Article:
Keen called Jackson July 18, 2010, arguing that she should not be forced to resign since Mr. Clanton had not been punished for his role in the affair.
Two days later, she met with Tony Willis, the company's owner, and Tracy O'Neal, a human resources officer. Despite arguing that she had done nothing wrong, Keen was fired at the close of this meeting.
Willis later testified that the company ultimately fired Keen because she came to work intoxicated and missed her final shift, not because of the affair with Mr. Clanton.
Keen asserted that following her termination, she was unable to earn paramedic certification. Although Keen had completed the required training, Ms. Clanton allegedly refused to confirm that she was qualified to sit for the examination.
Keen sued REMS, alleging disparate treatment and retaliation claims under Title VII related to her termination and Ms. Clanton's alleged refusal to certify Keen for the paramedic examination.
It was unclear whether Mr. Clanton was disciplined for the affair. The record did establish, however, that Keen complained to Jackson and Willis that she was being treated differently than Mr. Clanton, the court found. She was terminated shortly after these complaints.
While REMS argued that Keen was fired for arriving at the ambulance station intoxicated, two of her superiors--Leverett and Marshall--testified that she was not drunk at the time of her shift and could have worked if necessary. Neither Willis nor Jackson was at the station prior to Keen's scheduled shift and thus neither had personal knowledge of her intoxication, according to the court.
Evidence further showed that Keen arranged for a co-worker to take her shift and that the co-worker filled in for Keen without incident.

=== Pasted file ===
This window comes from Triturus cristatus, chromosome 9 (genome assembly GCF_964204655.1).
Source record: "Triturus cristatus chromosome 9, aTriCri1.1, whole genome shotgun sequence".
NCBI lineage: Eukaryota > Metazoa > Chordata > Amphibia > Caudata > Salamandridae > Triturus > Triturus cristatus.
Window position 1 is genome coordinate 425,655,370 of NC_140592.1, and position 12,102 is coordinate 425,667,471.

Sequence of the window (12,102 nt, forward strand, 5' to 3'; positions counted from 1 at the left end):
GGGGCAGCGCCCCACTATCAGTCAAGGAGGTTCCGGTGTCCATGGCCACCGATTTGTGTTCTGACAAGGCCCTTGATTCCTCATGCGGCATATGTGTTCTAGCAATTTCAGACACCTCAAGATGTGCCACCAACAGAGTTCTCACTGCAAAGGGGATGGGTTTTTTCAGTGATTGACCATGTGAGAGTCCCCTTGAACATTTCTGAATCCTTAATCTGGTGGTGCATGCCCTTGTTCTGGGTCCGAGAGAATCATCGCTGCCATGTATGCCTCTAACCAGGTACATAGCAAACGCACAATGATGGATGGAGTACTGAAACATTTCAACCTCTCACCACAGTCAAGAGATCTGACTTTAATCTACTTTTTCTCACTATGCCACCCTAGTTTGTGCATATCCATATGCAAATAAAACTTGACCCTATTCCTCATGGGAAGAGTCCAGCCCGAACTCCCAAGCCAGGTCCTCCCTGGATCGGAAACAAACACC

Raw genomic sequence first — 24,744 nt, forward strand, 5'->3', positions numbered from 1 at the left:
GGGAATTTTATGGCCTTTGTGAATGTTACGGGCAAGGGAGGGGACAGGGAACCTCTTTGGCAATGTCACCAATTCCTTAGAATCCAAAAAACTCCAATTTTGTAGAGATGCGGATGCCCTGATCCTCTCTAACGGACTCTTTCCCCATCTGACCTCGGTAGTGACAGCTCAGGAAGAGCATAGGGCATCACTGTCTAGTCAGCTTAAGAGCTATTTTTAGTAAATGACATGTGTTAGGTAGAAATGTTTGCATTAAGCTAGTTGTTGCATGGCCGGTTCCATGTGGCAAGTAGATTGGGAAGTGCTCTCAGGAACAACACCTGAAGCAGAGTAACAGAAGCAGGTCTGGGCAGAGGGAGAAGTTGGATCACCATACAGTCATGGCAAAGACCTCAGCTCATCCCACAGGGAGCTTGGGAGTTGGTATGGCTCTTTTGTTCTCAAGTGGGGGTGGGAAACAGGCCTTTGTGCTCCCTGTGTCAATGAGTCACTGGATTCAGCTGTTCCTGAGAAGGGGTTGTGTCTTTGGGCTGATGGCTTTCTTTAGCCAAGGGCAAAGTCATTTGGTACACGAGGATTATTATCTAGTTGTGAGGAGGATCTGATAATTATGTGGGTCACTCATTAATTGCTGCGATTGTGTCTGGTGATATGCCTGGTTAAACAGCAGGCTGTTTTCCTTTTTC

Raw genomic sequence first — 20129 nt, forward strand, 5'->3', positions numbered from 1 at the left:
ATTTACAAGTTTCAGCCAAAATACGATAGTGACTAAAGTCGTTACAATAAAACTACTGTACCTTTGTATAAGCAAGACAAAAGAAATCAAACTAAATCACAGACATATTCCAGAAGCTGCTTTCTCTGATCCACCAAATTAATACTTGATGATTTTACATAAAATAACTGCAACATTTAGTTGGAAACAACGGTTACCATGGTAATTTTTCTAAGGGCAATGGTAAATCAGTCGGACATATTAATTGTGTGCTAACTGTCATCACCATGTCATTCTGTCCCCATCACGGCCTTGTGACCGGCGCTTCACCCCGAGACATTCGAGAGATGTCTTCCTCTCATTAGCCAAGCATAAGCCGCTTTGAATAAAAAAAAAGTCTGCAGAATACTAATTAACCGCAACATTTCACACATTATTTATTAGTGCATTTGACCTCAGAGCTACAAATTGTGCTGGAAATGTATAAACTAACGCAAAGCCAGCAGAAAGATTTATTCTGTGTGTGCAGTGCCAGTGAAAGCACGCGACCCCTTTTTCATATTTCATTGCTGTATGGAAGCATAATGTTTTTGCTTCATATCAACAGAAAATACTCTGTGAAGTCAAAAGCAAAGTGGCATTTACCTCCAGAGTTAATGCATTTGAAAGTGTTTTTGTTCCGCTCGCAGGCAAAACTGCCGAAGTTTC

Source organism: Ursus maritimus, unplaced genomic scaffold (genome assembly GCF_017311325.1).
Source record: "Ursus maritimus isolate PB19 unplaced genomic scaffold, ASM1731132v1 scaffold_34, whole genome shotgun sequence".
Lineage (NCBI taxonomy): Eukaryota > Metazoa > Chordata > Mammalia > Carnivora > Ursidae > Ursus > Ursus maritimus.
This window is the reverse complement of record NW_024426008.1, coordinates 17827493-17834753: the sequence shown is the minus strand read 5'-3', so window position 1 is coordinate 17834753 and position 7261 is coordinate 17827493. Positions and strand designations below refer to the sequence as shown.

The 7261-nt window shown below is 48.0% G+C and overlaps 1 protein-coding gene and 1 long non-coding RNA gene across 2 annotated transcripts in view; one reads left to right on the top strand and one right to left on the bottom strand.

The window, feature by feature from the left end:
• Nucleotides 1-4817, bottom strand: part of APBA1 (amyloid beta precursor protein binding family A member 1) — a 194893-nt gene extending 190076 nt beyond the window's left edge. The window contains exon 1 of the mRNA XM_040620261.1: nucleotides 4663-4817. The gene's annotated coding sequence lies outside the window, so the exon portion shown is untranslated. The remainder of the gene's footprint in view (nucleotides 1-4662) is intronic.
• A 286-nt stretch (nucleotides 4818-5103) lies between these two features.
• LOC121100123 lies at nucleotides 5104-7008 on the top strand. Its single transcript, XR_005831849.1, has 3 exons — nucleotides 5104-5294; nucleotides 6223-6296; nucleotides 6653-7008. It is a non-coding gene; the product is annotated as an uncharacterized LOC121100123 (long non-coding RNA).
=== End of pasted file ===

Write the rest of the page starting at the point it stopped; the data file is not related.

The court also found no evidence in the record supporting REMS's claim that Keen was on probation at the time of the incident. “Her personnel file was not submitted, and there are no written notices or warnings in the record demonstrating that Plaintiff was on probation at any time,” Lawson wrote. “It is also notable that there is no written documentation in the record outlining why Plaintiff was terminated.”
The court further noted that REMS did not move for summary judgment on Keen's disparate treatment claim.
“To be quite blunt, even assuming Laura is acting improperly in some fashion against Plaintiff, it is because Plaintiff had an affair with Laura's husband, not because Plaintiff complained to Willis or Jackson about the differential treatment,” Lawson explained.
Indeed, the court found that Ms. Clanton's adverse action against Keen began before Keen lodged her complaints with Willis and Jackson.
“The timing does not work,” Lawson wrote. “It is impossible to retaliate for something that has not yet happened.”
Keen was represented by Marie A. Mattox and James P. Garrity of Tallahassee, Fla. Jason B. Moon of Valdosta, Ga. represented REMS.
By Chris Opfer
Text of the opinion is available at /uploadedFiles/Content/News/Legal_and_Business/Bloomberg_Law/Legal_Reports/Keen(1).pdf.